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Fundraising Fundamentals, Section 12.2


How to Engage the International Community

Education is a global business, and to remain competitive you need supporters on your doorstep and around the world.

Although it may present challenges, engaging the international community and key international constituents is important, as they are part of your institution and because these efforts can:

  • Create an international network of ambassadors, supporters and partners,
  • Enrich the cultural and heritage of your institution,
  • Assist in international student recruitment,
  • Open up opportunities for knowledge exchange among nations through collaboration and staff/student exchanges,
  • Increase your pool of fundraising prospects,
  • Enhance your global reputation,
  • Create a culture of inclusion and equality and
  • Bring different perspectives and ideas to the development of your institution.
Overcoming Geographic Separation

The challenges around international engagement mostly relate to geographical distance. It is difficult to meet your overseas constituents on a regular basis and offer them the same levels of interaction that more locally based constituents can enjoy.

There are many ways you can overcome geographical separation especially with the growth in technology to support your efforts, such as:

  • Establish in-country chapters or clubs, run locally for local people,
  • Develop opportunities for your overseas constituents to network with one another and with peers based in other countries through online social networking clubs, meetings, webinars, career workshops, etc.,
  • Ensure that campus-based events, meetings and sports fixtures are available online through webcasts, live Twitter feeds or online conferencing,
  • Involve overseas constituents in international student recruitment (e.g., as points of contact for students from their country),
  • Plan overseas tours for senior staff, carefully planning to ensure that as many constituents as possible are met,
  • Discover when academic, other staff and volunteers are traveling overseas and encourage them to make time to see constituents based in that country,
  • Encourage overseas alumni to plan returns to campus for a significant anniversary (e.g., 25 years after graduation),
  • Use email, post and telephone calls (Internet calling can be free) to keep in touch with overseas alumni,
  • Feature stories from overseas constituents in alumni magazines and other institution publications,
  • Encourage local volunteer-led initiatives by providing them with small, start-up/seed-corn funding, support and guidance,
  • Celebrate local festivals and holidays with your overseas constituents and
  • Encourage overseas constituents to continue the traditions of your institution in their home country (e.g.,  hold graduation parties every year for new graduates returning to their homeland).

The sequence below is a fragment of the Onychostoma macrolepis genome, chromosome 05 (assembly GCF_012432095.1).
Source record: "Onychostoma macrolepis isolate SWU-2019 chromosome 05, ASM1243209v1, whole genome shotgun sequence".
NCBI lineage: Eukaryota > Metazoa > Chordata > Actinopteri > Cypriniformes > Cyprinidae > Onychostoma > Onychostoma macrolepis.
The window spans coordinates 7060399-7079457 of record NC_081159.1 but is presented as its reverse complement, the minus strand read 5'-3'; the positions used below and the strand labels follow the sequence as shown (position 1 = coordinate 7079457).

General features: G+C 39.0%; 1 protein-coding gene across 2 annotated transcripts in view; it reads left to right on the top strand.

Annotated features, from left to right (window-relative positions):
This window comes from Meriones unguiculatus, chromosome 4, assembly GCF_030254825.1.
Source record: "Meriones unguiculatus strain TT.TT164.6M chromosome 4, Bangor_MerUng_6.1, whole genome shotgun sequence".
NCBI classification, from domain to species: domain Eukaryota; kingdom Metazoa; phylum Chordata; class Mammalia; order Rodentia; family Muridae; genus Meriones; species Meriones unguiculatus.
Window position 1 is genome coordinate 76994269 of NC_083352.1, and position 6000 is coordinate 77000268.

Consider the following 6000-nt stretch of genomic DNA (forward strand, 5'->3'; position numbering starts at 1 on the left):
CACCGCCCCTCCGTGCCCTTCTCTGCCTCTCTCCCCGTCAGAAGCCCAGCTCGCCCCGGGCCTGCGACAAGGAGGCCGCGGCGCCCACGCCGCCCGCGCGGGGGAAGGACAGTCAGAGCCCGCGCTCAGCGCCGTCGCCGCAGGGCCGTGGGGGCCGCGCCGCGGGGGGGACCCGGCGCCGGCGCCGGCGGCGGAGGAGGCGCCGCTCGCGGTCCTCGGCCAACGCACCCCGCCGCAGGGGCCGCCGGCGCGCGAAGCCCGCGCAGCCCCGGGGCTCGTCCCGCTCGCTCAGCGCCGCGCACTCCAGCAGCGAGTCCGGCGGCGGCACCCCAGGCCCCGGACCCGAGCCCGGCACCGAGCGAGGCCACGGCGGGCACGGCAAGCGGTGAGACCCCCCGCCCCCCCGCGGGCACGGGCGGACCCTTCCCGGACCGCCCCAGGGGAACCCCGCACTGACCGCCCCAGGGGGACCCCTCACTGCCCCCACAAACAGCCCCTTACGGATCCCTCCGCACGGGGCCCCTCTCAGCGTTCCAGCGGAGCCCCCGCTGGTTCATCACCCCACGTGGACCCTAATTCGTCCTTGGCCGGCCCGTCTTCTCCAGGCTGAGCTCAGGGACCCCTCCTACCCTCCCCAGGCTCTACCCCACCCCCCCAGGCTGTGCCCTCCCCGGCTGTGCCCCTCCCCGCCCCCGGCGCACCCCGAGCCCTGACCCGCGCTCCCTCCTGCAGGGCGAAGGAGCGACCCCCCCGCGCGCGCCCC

Getting Started

First, look at your data and find out which countries your constituents live in and whether the information you hold about them is up-to-date. You might find that you have significant clusters in certain countries or regions, which could indicate a good place to start your programme.

Next, determine if there is any pre-existing activity at your institution that can be built upon. Talk with other departments that share an international remit (e.g., alumni relations, student recruitment, research and business development, and marketing), as you might be able to work together and share resources.

Once you have identified your geographic priority areas, you need to develop an appropriate engagement strategy. It might be as simple as inviting them to a presentation by a visiting academic in their home country or to a web-based ‘meet and greet’.

Try to identify volunteers, as they can be your resource in sustaining activity and momentum at a local level, but be realistic about the amount of support they will need.

Be clear about the ways your overseas constituents can engage with your institution and make your messages consistent and regular. Start small and build off of your successes.

Don’t Forget Your Current Overseas Students

One of your best sources of information, help and future volunteers is your current student body. Overseas students can provide valuable insight into how you might get activities started in their home country and will often offer to help when they have returned home. The parents of current students (and alumni) can also be useful contacts and supporters.

Be Culturally Sensitive

You cannot expect one style of fundraising or alumni relations to work in every country. You must adapt your practice to local cultural norms or you risk alienating your constituents and causing more harm than good. Embrace the differences between cultures and make an effort to understand the customs and lifestyles of different countries.

Action Item
  • Determine what international engagement activities are currently happening at your institution, where there are geographic clusters of current students and alumni, and then choose a few key areas for fundraising-focused engagement efforts.

You Might Also Want to Read:

Role and importance of alumni relations
The financial and legal implications of international development activities
Cultural sensitivities
Being Global: Making the Case for International Alumni Relations


CASE provides a variety of resources on international fundraising and engaging international alumni, including an international schools survey (to trace the growth and innovation of the development sector in international schools) and an international alumni relations survey (ICARS).

Roger Makanjuola talks about alumni associations.
McWilliams talks about staffing and organizational structure.